Welcome to Part 2 of my interview with Shawn Askinosie of Askinosie Chocolate. This time we find out Shawn’s thoughts on how chocolate flavors change over time, Chocolate University, what chocolate means to him and more!
Need to catch up? Read Part 1 here:
And now for Part 2!
Shawn Askinosie of Askinosie Chocolate
Victoria Cooksey: How does pressing your own cocoa butter from the same beans used to make your chocolate affect the flavor versus buying/using other cocoa butter?
Shawn Askinosie: The way this works in FDA packaging land, labeling land, is that, let’s say we have a 70% chocolate. Well, it’s 70% cocoa mass, and in our case it’s 30% sugar. The FDA doesn’t require the separation of the numbers between cocoa butter, or they don’t require a statement of the percent of cocoa butter as it relates to cocoa mass, they just say if there’s cocoa butter, then to list that in the ingredients; and so we often don’t know how much cocoa butter is in addition. Now let’s say we have, not just my chocolate bar, but anybody’s; and if there is cocoa butter added then it will absolutely impact the flavor if you’ve got cocoa beans and sugar which is added to enhance the mouth-feel of the chocolate and give it a smoother profile. Well it would be like saying the salad dressing that I’m putting on my wonderful salad of fresh produce that I bought at the farmer’s market down the street wouldn’t impact the flavor of the salad; well of course it would. It’s an ingredient in the salad. I mean, think about it. If we’re taking liquor from those same beans we just roasted that we are going to make that same chocolate with, now we’re making cocoa butter with that liquor; it’s going to have flavor components of that crop of beans, so it can’t not impact the flavor, so it’s important to us. We’ve always done it.
V.C.: After chocolate has gone through all the various processes from growing, to being turned into chocolate, tempered and then made into bar form, do you find that the flavors continue to change in the actual finished bar over the course of the next few months? Say 3 months, 6 months, and so on.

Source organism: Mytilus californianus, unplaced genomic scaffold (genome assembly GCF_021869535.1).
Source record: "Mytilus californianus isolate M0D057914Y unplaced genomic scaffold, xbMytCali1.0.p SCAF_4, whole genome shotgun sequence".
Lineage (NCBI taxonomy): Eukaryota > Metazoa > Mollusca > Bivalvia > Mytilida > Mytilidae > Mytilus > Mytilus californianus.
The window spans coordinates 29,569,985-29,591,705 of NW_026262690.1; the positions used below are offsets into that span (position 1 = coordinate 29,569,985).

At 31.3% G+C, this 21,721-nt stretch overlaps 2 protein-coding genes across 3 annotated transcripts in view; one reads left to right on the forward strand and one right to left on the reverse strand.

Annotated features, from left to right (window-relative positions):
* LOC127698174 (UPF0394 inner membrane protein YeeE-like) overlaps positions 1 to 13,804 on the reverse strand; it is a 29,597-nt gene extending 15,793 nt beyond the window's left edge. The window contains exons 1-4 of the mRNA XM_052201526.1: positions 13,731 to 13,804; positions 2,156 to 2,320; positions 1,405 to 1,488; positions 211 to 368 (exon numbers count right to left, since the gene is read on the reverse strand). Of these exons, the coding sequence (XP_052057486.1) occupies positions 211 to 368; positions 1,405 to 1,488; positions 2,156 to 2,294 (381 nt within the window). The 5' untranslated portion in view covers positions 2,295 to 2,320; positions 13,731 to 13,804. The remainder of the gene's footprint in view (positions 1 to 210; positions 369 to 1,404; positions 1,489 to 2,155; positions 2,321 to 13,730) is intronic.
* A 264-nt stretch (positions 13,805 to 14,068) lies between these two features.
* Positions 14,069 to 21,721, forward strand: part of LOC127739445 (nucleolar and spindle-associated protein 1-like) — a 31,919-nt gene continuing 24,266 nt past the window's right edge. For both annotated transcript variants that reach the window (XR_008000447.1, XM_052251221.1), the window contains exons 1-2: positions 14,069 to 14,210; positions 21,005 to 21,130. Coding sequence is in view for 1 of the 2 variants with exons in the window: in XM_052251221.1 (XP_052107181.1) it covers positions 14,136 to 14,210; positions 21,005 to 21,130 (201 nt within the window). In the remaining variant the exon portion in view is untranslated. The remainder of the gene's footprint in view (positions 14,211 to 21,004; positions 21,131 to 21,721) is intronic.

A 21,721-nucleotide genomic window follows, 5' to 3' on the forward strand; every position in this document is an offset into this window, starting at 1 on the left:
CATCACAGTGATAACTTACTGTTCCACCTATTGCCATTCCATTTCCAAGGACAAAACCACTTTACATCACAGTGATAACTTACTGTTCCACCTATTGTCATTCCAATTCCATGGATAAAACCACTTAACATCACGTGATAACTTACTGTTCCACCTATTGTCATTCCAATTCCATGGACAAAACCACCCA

S.A.: Heck yes, absolutely. You bet. I’ve tasted our chocolate that’s five years, six years out, it’s still good if it’s been cared for and not put in a window; somewhere where there’s a lot of heat. There’s like a continuum of time as time relates to the stability of the cocoa butter crystals in the chocolate bar. What happens is, there’s a time, lets say, there would be the greatest stabilization of those crystals where it’s at the ninety-day mark. A bar at twenty or thirty days, maybe the cocoa butter crystals are not completely stable at that point; it’s not a defect, it’s not bad, I’m just saying the mouth-feel is going to change of course. Now at one hundred and eighty days out the bar is going to be more stable than it was a ten days out in terms of the movement of the cocoa butter crystals, the molecules; so at let’s say a year out, or even two years out, then the chocolate bar (not just ours but others that are similarly made in terms of their ingredients), it may be a little bit brittle, potentially, at first at two or three years out but will still have a great flavor. The flavor won’t change as much, let’s say over the first year, as the texture or mouth-feel might change depending again on how it’s been treated or stored, I should say. So I think there’s a greater likelihood of mouth feel or texture movement. Again, if it’s stored properly there will be some flavor, I call it rounding, so maybe some notes in the flavor profile you noticed, let’s say thirty days out, might not be as pronounced at nine months out or a year out. They’re still there and they’re noticeable but they might be smoothed over, maybe sort of rounded and not as pronounced. That’s what I think.